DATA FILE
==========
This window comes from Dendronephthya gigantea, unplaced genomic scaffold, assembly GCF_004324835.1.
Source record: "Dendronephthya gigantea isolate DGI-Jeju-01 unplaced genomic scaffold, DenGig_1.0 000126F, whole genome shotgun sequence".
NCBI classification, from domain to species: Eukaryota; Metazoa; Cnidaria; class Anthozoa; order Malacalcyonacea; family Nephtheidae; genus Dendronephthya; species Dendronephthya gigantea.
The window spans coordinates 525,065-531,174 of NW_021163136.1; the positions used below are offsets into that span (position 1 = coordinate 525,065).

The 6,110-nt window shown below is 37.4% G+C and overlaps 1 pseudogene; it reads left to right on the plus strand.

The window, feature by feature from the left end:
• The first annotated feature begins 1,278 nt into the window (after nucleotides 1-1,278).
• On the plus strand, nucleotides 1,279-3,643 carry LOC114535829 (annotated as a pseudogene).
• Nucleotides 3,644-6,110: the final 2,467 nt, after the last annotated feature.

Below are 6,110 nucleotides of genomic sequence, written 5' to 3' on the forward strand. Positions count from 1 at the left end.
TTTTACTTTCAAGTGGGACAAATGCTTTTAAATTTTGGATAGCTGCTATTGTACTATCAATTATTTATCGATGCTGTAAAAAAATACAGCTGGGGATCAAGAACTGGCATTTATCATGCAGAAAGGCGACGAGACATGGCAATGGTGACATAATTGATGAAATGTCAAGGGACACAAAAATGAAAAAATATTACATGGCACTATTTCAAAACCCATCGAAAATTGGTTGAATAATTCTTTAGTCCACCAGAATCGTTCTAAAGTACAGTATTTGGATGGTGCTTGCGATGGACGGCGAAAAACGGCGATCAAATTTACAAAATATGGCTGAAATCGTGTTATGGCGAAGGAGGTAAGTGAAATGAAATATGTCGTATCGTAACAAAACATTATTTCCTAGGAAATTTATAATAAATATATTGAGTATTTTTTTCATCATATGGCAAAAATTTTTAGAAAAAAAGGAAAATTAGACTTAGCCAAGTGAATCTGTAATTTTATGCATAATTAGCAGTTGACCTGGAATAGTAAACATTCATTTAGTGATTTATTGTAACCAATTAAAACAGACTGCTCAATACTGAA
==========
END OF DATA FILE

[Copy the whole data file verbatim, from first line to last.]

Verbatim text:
This window comes from Dendronephthya gigantea, unplaced genomic scaffold, assembly GCF_004324835.1.
Source record: "Dendronephthya gigantea isolate DGI-Jeju-01 unplaced genomic scaffold, DenGig_1.0 000126F, whole genome shotgun sequence".
NCBI classification, from domain to species: Eukaryota; Metazoa; Cnidaria; class Anthozoa; order Malacalcyonacea; family Nephtheidae; genus Dendronephthya; species Dendronephthya gigantea.
The window spans coordinates 525,065-531,174 of NW_021163136.1; the positions used below are offsets into that span (position 1 = coordinate 525,065).

The 6,110-nt window shown below is 37.4% G+C and overlaps 1 pseudogene; it reads left to right on the plus strand.

The window, feature by feature from the left end:
• The first annotated feature begins 1,278 nt into the window (after nucleotides 1-1,278).
• On the plus strand, nucleotides 1,279-3,643 carry LOC114535829 (annotated as a pseudogene).
• Nucleotides 3,644-6,110: the final 2,467 nt, after the last annotated feature.

Below are 6,110 nucleotides of genomic sequence, written 5' to 3' on the forward strand. Positions count from 1 at the left end.
TTTTACTTTCAAGTGGGACAAATGCTTTTAAATTTTGGATAGCTGCTATTGTACTATCAATTATTTATCGATGCTGTAAAAAAATACAGCTGGGGATCAAGAACTGGCATTTATCATGCAGAAAGGCGACGAGACATGGCAATGGTGACATAATTGATGAAATGTCAAGGGACACAAAAATGAAAAAATATTACATGGCACTATTTCAAAACCCATCGAAAATTGGTTGAATAATTCTTTAGTCCACCAGAATCGTTCTAAAGTACAGTATTTGGATGGTGCTTGCGATGGACGGCGAAAAACGGCGATCAAATTTACAAAATATGGCTGAAATCGTGTTATGGCGAAGGAGGTAAGTGAAATGAAATATGTCGTATCGTAACAAAACATTATTTCCTAGGAAATTTATAATAAATATATTGAGTATTTTTTTCATCATATGGCAAAAATTTTTAGAAAAAAAGGAAAATTAGACTTAGCCAAGTGAATCTGTAATTTTATGCATAATTAGCAGTTGACCTGGAATAGTAAACATTCATTTAGTGATTTATTGTAACCAATTAAAACAGACTGCTCAATACTGAA